Rparity

Rparity is a concept in particle physics. In the supersymmetric extension of the Standard Model, baryon number and lepton number are no longer conserved by all of the renormalizable couplings in the theory. Since baryon number and lepton number conservation have been tested very precisely, these couplings need to be very small in order not to be in conflict with experimental data. Rparity is a Z_{2} symmetry acting on the Minimal Supersymmetric Standard Model (MSSM) fields that forbids these couplings and can be defined as:
 P_{R} = (1)^{2s+3B+L}.
Or as:
 P_{R} = (1)^{3(BL)+2s}.
With spin s, baryon number B, and lepton number L.^{[1]} All Standard Model particles have Rparity of 1 while supersymmetric particles have Rparity 1.
Contents
Dark matter candidate
With Rparity being preserved, the lightest supersymmetric particle (LSP) cannot decay. This lightest particle (if it exists) may therefore account for the observed missing mass of the universe that is generally called dark matter.^{[citation needed]} In order to fit observations, it is assumed that this particle has a mass of 100 GeV to 1 TeV, is neutral and only interacts through weak interactions and gravitational interactions. It is often called a Weakly interacting massive particle or WIMP.
Typically the dark matter candidate of the MSSM is an admixture of the electroweak gauginos and Higgsinos and is called a neutralino. In extensions to the MSSM it is possible to have a sneutrino be the dark matter candidate. Another possibility is the gravitino, which only interacts via gravitational interactions and does not require strict Rparity.
Rparity violating couplings of the MSSM
The renormalizable Rparity violating couplings of the MSSM are
 violates B by 1 unit
The strongest constraint involving this coupling alone is from to neutron  antineutron oscillations.
 violates L by 1 unit
The strongest constraint involving this coupling alone is the violation universality of Fermi constant G_{F} in quark and leptonic charged current decays.
 violates L by 1 unit
The strongest constraint involving this coupling alone is the violation universality of Fermi constant in leptonic charged current decays.
 violates L by 1 unit
The strongest constraint involving this coupling alone is that it leads to a large neutrino mass.
While the constraints on single couplings are reasonably strong, if multiple couplings are combined together, they lead to proton decay. Thus there are further maximal bounds on values of the couplings from maximal bounds on proton decay rate.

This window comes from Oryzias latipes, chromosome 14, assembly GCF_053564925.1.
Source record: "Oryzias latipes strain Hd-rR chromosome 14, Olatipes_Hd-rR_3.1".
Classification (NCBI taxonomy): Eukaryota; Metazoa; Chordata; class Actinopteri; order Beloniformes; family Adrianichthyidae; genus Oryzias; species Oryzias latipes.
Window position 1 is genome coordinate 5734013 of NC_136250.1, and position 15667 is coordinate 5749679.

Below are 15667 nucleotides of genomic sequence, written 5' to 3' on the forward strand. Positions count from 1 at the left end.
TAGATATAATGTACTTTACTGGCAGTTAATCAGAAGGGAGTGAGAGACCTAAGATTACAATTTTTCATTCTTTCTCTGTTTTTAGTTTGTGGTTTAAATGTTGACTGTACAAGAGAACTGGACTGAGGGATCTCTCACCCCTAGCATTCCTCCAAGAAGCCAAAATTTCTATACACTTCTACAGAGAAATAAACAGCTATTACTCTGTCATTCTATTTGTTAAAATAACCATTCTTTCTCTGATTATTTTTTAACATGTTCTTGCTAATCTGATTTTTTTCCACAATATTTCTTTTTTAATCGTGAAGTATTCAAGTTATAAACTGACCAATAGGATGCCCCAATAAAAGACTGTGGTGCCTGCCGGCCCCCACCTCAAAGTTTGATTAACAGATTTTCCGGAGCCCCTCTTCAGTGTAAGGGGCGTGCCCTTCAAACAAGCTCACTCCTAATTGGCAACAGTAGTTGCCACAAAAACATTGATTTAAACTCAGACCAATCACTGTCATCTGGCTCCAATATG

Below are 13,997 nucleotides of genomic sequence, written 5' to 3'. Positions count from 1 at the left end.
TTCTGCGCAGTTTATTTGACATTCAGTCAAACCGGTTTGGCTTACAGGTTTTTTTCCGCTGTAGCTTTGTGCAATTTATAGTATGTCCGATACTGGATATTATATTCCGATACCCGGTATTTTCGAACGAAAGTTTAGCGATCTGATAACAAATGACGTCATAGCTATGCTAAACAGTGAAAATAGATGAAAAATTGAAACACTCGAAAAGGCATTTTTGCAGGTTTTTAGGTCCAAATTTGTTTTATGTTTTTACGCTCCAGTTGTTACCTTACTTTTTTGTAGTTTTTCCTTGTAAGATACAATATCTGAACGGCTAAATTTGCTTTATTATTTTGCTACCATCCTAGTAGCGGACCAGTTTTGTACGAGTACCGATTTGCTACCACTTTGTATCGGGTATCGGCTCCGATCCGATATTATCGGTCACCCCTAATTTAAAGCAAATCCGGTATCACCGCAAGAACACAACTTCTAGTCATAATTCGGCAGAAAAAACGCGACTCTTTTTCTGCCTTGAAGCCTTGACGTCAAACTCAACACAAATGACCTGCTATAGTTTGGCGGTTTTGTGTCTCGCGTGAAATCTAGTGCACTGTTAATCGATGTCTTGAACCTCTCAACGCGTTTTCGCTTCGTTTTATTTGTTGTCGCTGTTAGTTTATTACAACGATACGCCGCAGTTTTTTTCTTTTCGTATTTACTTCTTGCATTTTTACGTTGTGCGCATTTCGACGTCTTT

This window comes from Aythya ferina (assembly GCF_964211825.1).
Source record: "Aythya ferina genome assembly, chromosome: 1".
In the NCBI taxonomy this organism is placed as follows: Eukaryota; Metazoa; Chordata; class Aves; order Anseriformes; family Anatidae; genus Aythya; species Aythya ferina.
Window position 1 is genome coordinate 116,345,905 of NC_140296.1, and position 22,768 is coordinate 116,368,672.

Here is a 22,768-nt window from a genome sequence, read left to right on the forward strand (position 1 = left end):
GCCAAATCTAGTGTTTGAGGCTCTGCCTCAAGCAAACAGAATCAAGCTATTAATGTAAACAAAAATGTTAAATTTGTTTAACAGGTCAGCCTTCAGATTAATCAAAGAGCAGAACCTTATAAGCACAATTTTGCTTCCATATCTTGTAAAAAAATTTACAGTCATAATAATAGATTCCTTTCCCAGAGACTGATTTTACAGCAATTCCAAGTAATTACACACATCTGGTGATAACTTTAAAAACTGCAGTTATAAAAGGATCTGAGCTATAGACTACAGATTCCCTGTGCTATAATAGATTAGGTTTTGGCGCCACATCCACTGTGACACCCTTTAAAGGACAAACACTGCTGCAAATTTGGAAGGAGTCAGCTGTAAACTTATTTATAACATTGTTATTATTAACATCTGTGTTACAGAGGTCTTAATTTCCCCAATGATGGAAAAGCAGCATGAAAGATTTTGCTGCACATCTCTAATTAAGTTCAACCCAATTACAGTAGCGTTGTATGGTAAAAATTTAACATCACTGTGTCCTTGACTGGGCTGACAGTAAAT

Proton decay
Without baryon and lepton number being conserved and taking couplings for the Rparity violating couplings, the proton can decay in approximately 10 ^{− 2} seconds or if minimal flavor violation is assumed the proton lifetime can be extended to 1 year. Since the proton lifetime is observed to be greater than 10^{33} − 10^{34} years (depending on the exact decay channel), this would highly disfavour the model. Rparity sets all of the renormalizable baryon and lepton number violating couplings to zero and the proton is stable at the renormalizable level and the lifetime of the proton is increased to 10^{32} years and is nearly consistent with current observational data.
Because proton decay involves violating both lepton and baryon number simultaneously, no single renormalizable Rparity violating coupling leads to proton decay. This has motivated the study of Rparity violation where only one set of the Rparity violating couplings are nonzero which is sometimes called the single coupling dominance hypothesis.
Possible origins of Rparity
A very attractive way to motivate Rparity is with a BL continuous gauge symmetry which is spontaneously broken at a scale inaccessible to current experiments. A continuous U(1)_{B − L} forbids renormalizable terms which violate B and L.^{[2]}^{[3]} If U(1)_{B − L} is only broken by scalar vacuum expectation values (or other order parameters) that carry even integer values of 3(BL), then there exist an exactly conserved discrete remnant subgroup at our scale which has the desired properties.^{[4]}
This phenomenon can arise as an automatic symmetry in SO(10) grand unified theories. This natural occurrence of Rparity is possible because in SO(10) the Standard Model fermions arise from the 16dimensional spinor representation, while the Higgs arises from a 10 dimensional vector representation. In order to make an SO(10) invariant coupling, one must have an even number of spinor fields (i.e. there is a spinor parity). After GUT symmetry breaking, this spinor parity descends into Rparity so long as no spinor fields were used to break the GUT symmetry.
References
 ^ A Supersymmetry Primer by S. Martin, 1999
 ^ R.N. Mohapatra, Phys. Rev. D 34, 3457 (1986); A. Font, L.E. Ibanez and F. Quevedo, Phys. Lett. B 228, 79 (1989)
 ^ S.P. Martin Phys. Rev. D 46, 2769 (1992) http://arxiv.org/pdf/hepph/9207218; S.P. Martin Phys. Rev. D 54, 2340 (1996) http://arxiv.org/pdf/hepph/9602349
 ^ P. Fayet, NucI. Phys. B90 (1975) 104.; A. Salam and J. Strathdee, Nucl. Phys. B87 (1975) 85; G.R. Farrar and S. Weinberg, Phys. Rev. D27 (1983) 2732; P. Fayet, Phys. Lett. 69B (1977) 489; G. Farrar and P. Fayet, Phys. Lett. 76B (1978) 575
External links
 Rparity Violating Supersymmetry by R.Barbier, C.Berat, M.Besancon, M.Chemtob, A.Deandrea, E.Dudas, P.Fayet, S.Lavignac, G.Moreau, E.Perez, and Y.Sirois.
 Rparity Violating on arxiv.org
 Rparity Violating on arxiv.org
 Rparity Violating on fnal
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